It’s the last day before ministers head back to their constituencies for the summer, and they have dumped a whole load of information on the government website: 30 written ministerial statements.
This has needled Labour, who have been quick to point out Theresa May’s previous complaints about this kind of thing. This is May in 2006:
“I thank the Leader of the House for giving us the forthcoming business. I note that today, the last day before the recess, there are 39 written statements by Ministers, with no chance for questions to Ministers. Given his responsibilities to the House, will the right hon. Gentleman ensure that in future fewer written statements and more oral statements are made by Ministers?”
And there’s more bad news buried elsewhere, too. Here’s just some of it:
1. An Extra Year of “Arbitrary, Unfair” School Funding
In March, former Education Secretary Nicky Morgan promised to reform the way school funding is distributed by 2017-18, as it is “outdated, inefficient and unfair”.
In a written statement today, new Education Secretary Justine Greening wholeheartedly agreed, calling the currently system “arbitrary, out of date and unfair”.... and quietly postponing its reform until 2018-19.
The formula has previously been criticised as it would shift funds out of deprived inner city areas. There has also been speculation it is an attempt to appease rural Tory MPs, whose constituencies would benefit. So perhaps May has her reasons for postponing it.
Indeed, as The Huffington Post’s Paul Waugh wrote this morning, procrastination is becoming a bit of a theme with the new Prime Minister. May has demurred over the infamous Tory pledge to get migration down to the tens of thousands by 2020, she has pushed off Universal credit till 2022, and child obesity now won’t be dealt with until the autumn.
2. A Tuition Fees Rise
University tuition fees in England will rise to £9,250 per year from 2017. Currently they are capped at £9,000. And this will apply to some students who have already started their courses, too.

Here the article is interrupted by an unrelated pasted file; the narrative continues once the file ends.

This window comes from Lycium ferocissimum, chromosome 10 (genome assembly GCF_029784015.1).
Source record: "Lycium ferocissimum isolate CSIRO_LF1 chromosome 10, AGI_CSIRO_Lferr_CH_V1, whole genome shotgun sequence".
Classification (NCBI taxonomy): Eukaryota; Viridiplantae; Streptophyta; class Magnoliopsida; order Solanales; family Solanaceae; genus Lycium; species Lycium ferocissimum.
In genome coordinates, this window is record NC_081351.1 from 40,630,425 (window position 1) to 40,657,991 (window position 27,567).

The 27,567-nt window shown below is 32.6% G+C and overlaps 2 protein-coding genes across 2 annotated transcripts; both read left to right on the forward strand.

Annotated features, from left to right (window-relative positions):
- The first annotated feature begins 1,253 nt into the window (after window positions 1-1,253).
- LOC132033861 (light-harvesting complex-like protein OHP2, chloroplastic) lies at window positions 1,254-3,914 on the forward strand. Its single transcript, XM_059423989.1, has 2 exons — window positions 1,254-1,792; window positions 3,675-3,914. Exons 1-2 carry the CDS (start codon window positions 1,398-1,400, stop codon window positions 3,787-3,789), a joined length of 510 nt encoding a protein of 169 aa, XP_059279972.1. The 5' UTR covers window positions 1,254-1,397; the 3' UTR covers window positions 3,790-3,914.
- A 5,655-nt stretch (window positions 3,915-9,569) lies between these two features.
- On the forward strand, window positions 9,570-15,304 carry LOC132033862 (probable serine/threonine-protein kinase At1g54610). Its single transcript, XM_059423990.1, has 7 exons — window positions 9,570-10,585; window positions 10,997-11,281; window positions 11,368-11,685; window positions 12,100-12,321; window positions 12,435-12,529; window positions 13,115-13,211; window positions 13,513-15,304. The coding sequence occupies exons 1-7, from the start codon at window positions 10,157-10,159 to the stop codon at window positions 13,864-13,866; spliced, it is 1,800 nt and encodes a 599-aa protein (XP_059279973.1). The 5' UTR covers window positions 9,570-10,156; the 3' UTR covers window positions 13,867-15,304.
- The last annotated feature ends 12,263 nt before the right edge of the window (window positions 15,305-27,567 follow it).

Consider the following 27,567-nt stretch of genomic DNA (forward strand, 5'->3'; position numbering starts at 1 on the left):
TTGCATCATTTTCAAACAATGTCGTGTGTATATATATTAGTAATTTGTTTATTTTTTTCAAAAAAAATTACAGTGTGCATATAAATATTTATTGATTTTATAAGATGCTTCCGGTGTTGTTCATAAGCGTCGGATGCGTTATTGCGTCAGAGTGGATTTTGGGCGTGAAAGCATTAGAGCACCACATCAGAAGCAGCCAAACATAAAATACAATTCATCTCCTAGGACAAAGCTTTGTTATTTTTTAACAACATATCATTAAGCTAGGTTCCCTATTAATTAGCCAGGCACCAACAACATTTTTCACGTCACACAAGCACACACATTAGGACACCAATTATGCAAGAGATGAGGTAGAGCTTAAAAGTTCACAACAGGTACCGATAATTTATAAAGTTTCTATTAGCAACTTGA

Here’s the relevant bit of the statement from Minister for Universities and Science Jo Johnson:
Fees will continue to rise in subsequent years in line with inflation.
Lib Dem spokesperson Lorely Burt said:
“It is a kick in the teeth to students to tell them that fees are going to rise at the same time as freezing the point at which they have to pay them back. The Government are reneging on the deal reached in 2010 - and that means poorer students paying back more and for longer. We will fight them every step of the way.”
Speaking of the Lib Dems.. last time tuition fees went up we got a video of Nick Clegg making a tuneful apology. Nothing of that sort so far today, but it did emerge that Clegg spent £8000 last March making a Gravesend-themed recreation of Carly Rae Jepson’s “I really like you” in a bid to show his party was “fun”.
3. Cybercrime Almost Doubled The National Crime Rate:
The Office of National Statistics has published some new crime stats. They find there have been 5.8 million incidents of cybercrime in the last year - many more than previously recorded.
This makes one in ten people in Britain the victim of fraud or a cyber crime attack, makes cybercrime Britain’s predominant crime, and is enough to almost double the national crime rate.
Not great news for whoever was Home Secretary at the time...
4. 5,700 Cases Of FGM, And Not A Single Conviction
England’s first annual figures for Female Genital Mutilation (FGM) have been released. They recorded 5,700 cases between April 2015 and March 2016.
The data was collected by the Health and Social Care Information Centre. It showed that FGM was most commonly practiced on five- to nine-year-olds.
There has never been a single conviction for FGM in Britain, although the practice has been illegal since 1985.
Again, not a great one for the last Home Secretary, whoever that was.
5. An Allegation Of Child Sex Abuse Involving A Mexican Diplomat
In a statement to MPs today Boris Johnson revealed allegations about a Mexican diplomat who had been staying in the UK. They involve “taking an indecent photograph/pseudo-photograph of a child; and using threatening/abusive/insulting words or behaviour to cause harrasment/alarm/distress”, as well as “causing a child aged 13 to 15 to watch/look at an image of sexual activity”.
The statement also reveals that a Saudi Arabian diplomat was accused of human trafficking.
It is not known whether either diplomat has been prosecuted. Lib Dem MP Tim Farron called on the government to release the information. He said:
“Diplomatic immunity should not provide a ‘get out of jail’ card for those perpetrating such serious crimes.
“The Foreign and Commonwealth Office must clarify whether these people have been prosecuted, whether their diplomatic immunity is still in place and what their current status is.”
6. £300,000 Of Unpaid Parking Fines Incurred By Foreign Diplomats
In 2015 foreign diplomats ran up a hefty £300,000 in parking debt. The worst offenders are in the table above, published by the Foreign Office today.
The mounting unpaid congestion charge debt incurred by diplomatic missions in London between February 2003 and December 2015 was £95,811,650.
In his former role as London Mayor Johnson railed against the congestion charge bill run up by foreign diplomats.
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